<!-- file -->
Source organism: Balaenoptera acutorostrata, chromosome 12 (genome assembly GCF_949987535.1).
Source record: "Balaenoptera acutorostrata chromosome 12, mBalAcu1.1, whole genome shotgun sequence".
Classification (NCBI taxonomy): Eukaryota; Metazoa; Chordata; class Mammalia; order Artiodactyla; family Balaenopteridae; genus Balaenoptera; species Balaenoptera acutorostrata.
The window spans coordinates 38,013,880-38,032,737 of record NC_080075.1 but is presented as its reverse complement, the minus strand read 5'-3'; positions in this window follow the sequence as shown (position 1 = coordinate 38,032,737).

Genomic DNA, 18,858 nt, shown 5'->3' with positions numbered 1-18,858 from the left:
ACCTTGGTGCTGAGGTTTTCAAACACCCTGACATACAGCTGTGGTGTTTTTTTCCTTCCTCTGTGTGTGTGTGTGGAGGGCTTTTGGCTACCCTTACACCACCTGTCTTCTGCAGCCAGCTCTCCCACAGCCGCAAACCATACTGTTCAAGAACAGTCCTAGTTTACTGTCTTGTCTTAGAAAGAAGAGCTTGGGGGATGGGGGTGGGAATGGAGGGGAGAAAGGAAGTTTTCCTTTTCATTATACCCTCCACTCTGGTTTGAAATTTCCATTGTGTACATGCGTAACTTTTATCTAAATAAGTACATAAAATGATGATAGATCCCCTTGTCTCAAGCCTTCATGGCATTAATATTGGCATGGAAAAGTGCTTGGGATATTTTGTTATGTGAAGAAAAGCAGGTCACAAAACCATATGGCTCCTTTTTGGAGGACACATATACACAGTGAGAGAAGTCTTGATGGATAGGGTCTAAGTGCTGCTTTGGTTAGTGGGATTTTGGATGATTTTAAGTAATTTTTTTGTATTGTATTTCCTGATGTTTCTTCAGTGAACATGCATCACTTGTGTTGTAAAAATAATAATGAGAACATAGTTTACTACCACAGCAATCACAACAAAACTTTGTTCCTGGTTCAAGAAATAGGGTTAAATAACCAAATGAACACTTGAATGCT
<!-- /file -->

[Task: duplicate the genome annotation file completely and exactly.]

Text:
Source organism: Balaenoptera acutorostrata, chromosome 12 (genome assembly GCF_949987535.1).
Source record: "Balaenoptera acutorostrata chromosome 12, mBalAcu1.1, whole genome shotgun sequence".
Classification (NCBI taxonomy): Eukaryota; Metazoa; Chordata; class Mammalia; order Artiodactyla; family Balaenopteridae; genus Balaenoptera; species Balaenoptera acutorostrata.
The window spans coordinates 38,013,880-38,032,737 of record NC_080075.1 but is presented as its reverse complement, the minus strand read 5'-3'; positions in this window follow the sequence as shown (position 1 = coordinate 38,032,737).

Genomic DNA, 18,858 nt, shown 5'->3' with positions numbered 1-18,858 from the left:
ACCTTGGTGCTGAGGTTTTCAAACACCCTGACATACAGCTGTGGTGTTTTTTTCCTTCCTCTGTGTGTGTGTGTGGAGGGCTTTTGGCTACCCTTACACCACCTGTCTTCTGCAGCCAGCTCTCCCACAGCCGCAAACCATACTGTTCAAGAACAGTCCTAGTTTACTGTCTTGTCTTAGAAAGAAGAGCTTGGGGGATGGGGGTGGGAATGGAGGGGAGAAAGGAAGTTTTCCTTTTCATTATACCCTCCACTCTGGTTTGAAATTTCCATTGTGTACATGCGTAACTTTTATCTAAATAAGTACATAAAATGATGATAGATCCCCTTGTCTCAAGCCTTCATGGCATTAATATTGGCATGGAAAAGTGCTTGGGATATTTTGTTATGTGAAGAAAAGCAGGTCACAAAACCATATGGCTCCTTTTTGGAGGACACATATACACAGTGAGAGAAGTCTTGATGGATAGGGTCTAAGTGCTGCTTTGGTTAGTGGGATTTTGGATGATTTTAAGTAATTTTTTTGTATTGTATTTCCTGATGTTTCTTCAGTGAACATGCATCACTTGTGTTGTAAAAATAATAATGAGAACATAGTTTACTACCACAGCAATCACAACAAAACTTTGTTCCTGGTTCAAGAAATAGGGTTAAATAACCAAATGAACACTTGAATGCT